The change in the Presidency, occasioned by the death of President Bingu wa Mutharika, will bring a lot of political changes in the country both in the short and long term. A number of key institutions will be affected. The legislature is such an institution which will bear the short term consequence of this change. Depending on the new cabinet to be appointed by Madam Banda, chances are high that the leadership of the House is bound to be affected, in particular, on the government side.
The positions to be affected are Leader of the House, the government chief whip.
Assuming that the cabinet will change and that some of the faces that are currently in cabinet and who held leadership positions in parliament like Dr George Chaponda and Vuwa Kaunda will not be in the new cabinet, then the new government will have to look critically at the individuals to be given these positions.
What we might have is a repeat of the 2004-2009 Parliament. Indeed the membership configurations in the House will change. DPP will be on the opposition benches. The PP has only 3 members, who were once DPP. In this kind of setting and coming from a background of political animosity between the then ruling party DPP and the PP, one cannot rule out the National Assembly to once again be the focal point if not the political battleground of these two parties; a repeat of the late Bingu’s first term. It is therefore important for the PP government to get prepared for eventualities in parliament. This is why the individuals to assume parliamentary leadership have to be carefully scrutinized in terms of their experience and knowledge of parliamentary procedures and practices.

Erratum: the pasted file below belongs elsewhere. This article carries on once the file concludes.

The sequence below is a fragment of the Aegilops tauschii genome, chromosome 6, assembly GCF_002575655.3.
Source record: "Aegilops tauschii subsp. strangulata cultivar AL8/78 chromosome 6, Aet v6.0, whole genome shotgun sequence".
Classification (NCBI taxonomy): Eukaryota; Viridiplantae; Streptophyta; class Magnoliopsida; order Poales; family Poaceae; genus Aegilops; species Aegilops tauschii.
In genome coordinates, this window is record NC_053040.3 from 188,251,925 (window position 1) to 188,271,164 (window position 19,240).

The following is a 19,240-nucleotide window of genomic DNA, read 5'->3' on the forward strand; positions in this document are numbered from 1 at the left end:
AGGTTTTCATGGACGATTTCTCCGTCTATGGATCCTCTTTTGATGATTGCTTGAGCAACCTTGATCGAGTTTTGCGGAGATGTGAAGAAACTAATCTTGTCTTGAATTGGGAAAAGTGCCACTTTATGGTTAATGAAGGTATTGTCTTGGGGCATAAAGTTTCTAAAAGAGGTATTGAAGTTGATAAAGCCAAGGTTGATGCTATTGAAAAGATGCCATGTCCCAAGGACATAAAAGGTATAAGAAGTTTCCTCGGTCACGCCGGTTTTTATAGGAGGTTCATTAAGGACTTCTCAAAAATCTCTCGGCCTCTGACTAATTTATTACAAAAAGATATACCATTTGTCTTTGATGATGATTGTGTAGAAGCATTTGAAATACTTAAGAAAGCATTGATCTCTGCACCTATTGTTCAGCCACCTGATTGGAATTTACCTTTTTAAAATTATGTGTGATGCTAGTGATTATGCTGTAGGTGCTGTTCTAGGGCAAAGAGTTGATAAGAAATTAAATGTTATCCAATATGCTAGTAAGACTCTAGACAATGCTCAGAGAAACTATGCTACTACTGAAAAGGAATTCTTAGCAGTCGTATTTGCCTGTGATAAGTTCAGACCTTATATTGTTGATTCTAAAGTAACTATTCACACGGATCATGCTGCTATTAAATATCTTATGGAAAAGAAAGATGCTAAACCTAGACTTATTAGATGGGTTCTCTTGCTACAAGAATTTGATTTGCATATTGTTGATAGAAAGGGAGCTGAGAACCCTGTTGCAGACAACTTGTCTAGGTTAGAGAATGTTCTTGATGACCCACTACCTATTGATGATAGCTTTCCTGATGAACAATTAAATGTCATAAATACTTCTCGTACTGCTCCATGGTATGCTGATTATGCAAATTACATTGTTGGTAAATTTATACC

What choices are available for the PP? As indicated, PP currently has the following Members Khumbo Kachali, Anita Kalinde and Jennifer Chilunga. Of the three it is Khumbo Kachali who has the experience but unfortunately he lost his parliamentary seat by virtue of his appointment to the vice presidency. Otherwise, he was best suited for the leader of the house role to handle any situations on the floor of the House that might threaten the agenda of government from the opposition.
As of now, the PP government has to consider roping in a more experienced member of the opposition into cabinet with a view of appointing him or her as Leader of the House.
That scenario brings to mind a few names from the opposition: Ibrahim Matola, Joseph Njobvuyalema and Uladi Mussa. Njobvuyalema might be a difficult one to get considering the conservative nature of his party and party boss, John Tembo. It is either Njobvuyalema he sacrifices his political career in his MCP and opts to serve the nation or PP formally strikes a deal with MCP. However, any formal deal with MCP, PP should be prepared to compromise big on some key positions beyond that of leader of the house.
This leaves Ibrahim Matola and Uladi Mussa. Uladi, who is also president of the Maravi People’s Party (MPP) served as minister in various portfolios in both Bakili Muluzi and Bingu wa Muthalika’s rule and stands a better chance than the youthful Matola. However Matola is more articulate and more acceptable in the House than Chengi Golo (Change Goal), as Uladi is popularly known.